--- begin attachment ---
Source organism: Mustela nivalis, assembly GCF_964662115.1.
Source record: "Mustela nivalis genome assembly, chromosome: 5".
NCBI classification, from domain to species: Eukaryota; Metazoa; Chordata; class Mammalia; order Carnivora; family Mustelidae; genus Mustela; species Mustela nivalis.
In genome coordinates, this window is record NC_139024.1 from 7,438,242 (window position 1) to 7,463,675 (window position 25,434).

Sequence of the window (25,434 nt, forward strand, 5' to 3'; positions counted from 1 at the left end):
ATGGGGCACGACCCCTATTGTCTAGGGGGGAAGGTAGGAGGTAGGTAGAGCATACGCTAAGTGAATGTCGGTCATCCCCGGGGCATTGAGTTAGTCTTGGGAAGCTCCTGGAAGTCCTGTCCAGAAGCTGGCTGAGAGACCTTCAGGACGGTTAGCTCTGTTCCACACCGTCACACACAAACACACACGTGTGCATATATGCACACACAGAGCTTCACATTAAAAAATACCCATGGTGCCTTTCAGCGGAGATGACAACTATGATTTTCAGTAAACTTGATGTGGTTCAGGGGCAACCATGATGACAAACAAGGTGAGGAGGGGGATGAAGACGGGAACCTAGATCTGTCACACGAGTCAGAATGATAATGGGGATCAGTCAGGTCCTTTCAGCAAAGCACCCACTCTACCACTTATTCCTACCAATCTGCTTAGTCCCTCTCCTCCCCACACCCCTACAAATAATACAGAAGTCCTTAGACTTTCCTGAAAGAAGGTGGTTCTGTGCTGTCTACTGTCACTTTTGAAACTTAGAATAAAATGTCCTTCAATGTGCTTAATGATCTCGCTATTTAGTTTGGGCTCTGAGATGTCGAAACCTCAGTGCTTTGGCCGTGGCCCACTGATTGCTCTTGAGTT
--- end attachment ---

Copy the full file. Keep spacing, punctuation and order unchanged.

Source organism: Mustela nivalis, assembly GCF_964662115.1.
Source record: "Mustela nivalis genome assembly, chromosome: 5".
NCBI classification, from domain to species: Eukaryota; Metazoa; Chordata; class Mammalia; order Carnivora; family Mustelidae; genus Mustela; species Mustela nivalis.
In genome coordinates, this window is record NC_139024.1 from 7,438,242 (window position 1) to 7,463,675 (window position 25,434).

Sequence of the window (25,434 nt, forward strand, 5' to 3'; positions counted from 1 at the left end):
ATGGGGCACGACCCCTATTGTCTAGGGGGGAAGGTAGGAGGTAGGTAGAGCATACGCTAAGTGAATGTCGGTCATCCCCGGGGCATTGAGTTAGTCTTGGGAAGCTCCTGGAAGTCCTGTCCAGAAGCTGGCTGAGAGACCTTCAGGACGGTTAGCTCTGTTCCACACCGTCACACACAAACACACACGTGTGCATATATGCACACACAGAGCTTCACATTAAAAAATACCCATGGTGCCTTTCAGCGGAGATGACAACTATGATTTTCAGTAAACTTGATGTGGTTCAGGGGCAACCATGATGACAAACAAGGTGAGGAGGGGGATGAAGACGGGAACCTAGATCTGTCACACGAGTCAGAATGATAATGGGGATCAGTCAGGTCCTTTCAGCAAAGCACCCACTCTACCACTTATTCCTACCAATCTGCTTAGTCCCTCTCCTCCCCACACCCCTACAAATAATACAGAAGTCCTTAGACTTTCCTGAAAGAAGGTGGTTCTGTGCTGTCTACTGTCACTTTTGAAACTTAGAATAAAATGTCCTTCAATGTGCTTAATGATCTCGCTATTTAGTTTGGGCTCTGAGATGTCGAAACCTCAGTGCTTTGGCCGTGGCCCACTGATTGCTCTTGAGTT